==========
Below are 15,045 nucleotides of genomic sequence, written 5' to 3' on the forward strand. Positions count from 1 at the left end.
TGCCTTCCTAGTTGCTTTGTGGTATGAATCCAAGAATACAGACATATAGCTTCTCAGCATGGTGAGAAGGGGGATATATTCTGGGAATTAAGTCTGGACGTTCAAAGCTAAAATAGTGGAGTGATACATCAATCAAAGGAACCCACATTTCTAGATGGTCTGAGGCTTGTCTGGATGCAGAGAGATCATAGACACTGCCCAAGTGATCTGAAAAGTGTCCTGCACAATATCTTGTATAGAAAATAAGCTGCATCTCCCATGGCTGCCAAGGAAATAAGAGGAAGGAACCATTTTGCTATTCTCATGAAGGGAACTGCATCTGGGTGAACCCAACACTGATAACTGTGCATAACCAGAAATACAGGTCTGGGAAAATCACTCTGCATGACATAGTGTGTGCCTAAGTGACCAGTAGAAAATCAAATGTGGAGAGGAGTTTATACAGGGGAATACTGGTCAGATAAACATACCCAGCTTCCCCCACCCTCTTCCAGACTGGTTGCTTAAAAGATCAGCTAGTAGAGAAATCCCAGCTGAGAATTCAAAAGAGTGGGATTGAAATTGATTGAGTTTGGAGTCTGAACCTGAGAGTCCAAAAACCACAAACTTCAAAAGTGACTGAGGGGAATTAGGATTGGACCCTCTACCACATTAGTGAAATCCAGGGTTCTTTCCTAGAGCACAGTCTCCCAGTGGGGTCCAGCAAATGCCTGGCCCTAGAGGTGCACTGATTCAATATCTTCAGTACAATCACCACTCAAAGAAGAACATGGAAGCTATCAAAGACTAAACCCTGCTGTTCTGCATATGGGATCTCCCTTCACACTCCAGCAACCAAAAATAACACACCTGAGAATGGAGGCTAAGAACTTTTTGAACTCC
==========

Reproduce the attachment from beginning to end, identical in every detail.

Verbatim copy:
Below are 15,045 nucleotides of genomic sequence, written 5' to 3' on the forward strand. Positions count from 1 at the left end.
TGCCTTCCTAGTTGCTTTGTGGTATGAATCCAAGAATACAGACATATAGCTTCTCAGCATGGTGAGAAGGGGGATATATTCTGGGAATTAAGTCTGGACGTTCAAAGCTAAAATAGTGGAGTGATACATCAATCAAAGGAACCCACATTTCTAGATGGTCTGAGGCTTGTCTGGATGCAGAGAGATCATAGACACTGCCCAAGTGATCTGAAAAGTGTCCTGCACAATATCTTGTATAGAAAATAAGCTGCATCTCCCATGGCTGCCAAGGAAATAAGAGGAAGGAACCATTTTGCTATTCTCATGAAGGGAACTGCATCTGGGTGAACCCAACACTGATAACTGTGCATAACCAGAAATACAGGTCTGGGAAAATCACTCTGCATGACATAGTGTGTGCCTAAGTGACCAGTAGAAAATCAAATGTGGAGAGGAGTTTATACAGGGGAATACTGGTCAGATAAACATACCCAGCTTCCCCCACCCTCTTCCAGACTGGTTGCTTAAAAGATCAGCTAGTAGAGAAATCCCAGCTGAGAATTCAAAAGAGTGGGATTGAAATTGATTGAGTTTGGAGTCTGAACCTGAGAGTCCAAAAACCACAAACTTCAAAAGTGACTGAGGGGAATTAGGATTGGACCCTCTACCACATTAGTGAAATCCAGGGTTCTTTCCTAGAGCACAGTCTCCCAGTGGGGTCCAGCAAATGCCTGGCCCTAGAGGTGCACTGATTCAATATCTTCAGTACAATCACCACTCAAAGAAGAACATGGAAGCTATCAAAGACTAAACCCTGCTGTTCTGCATATGGGATCTCCCTTCACACTCCAGCAACCAAAAATAACACACCTGAGAATGGAGGCTAAGAACTTTTTGAACTCC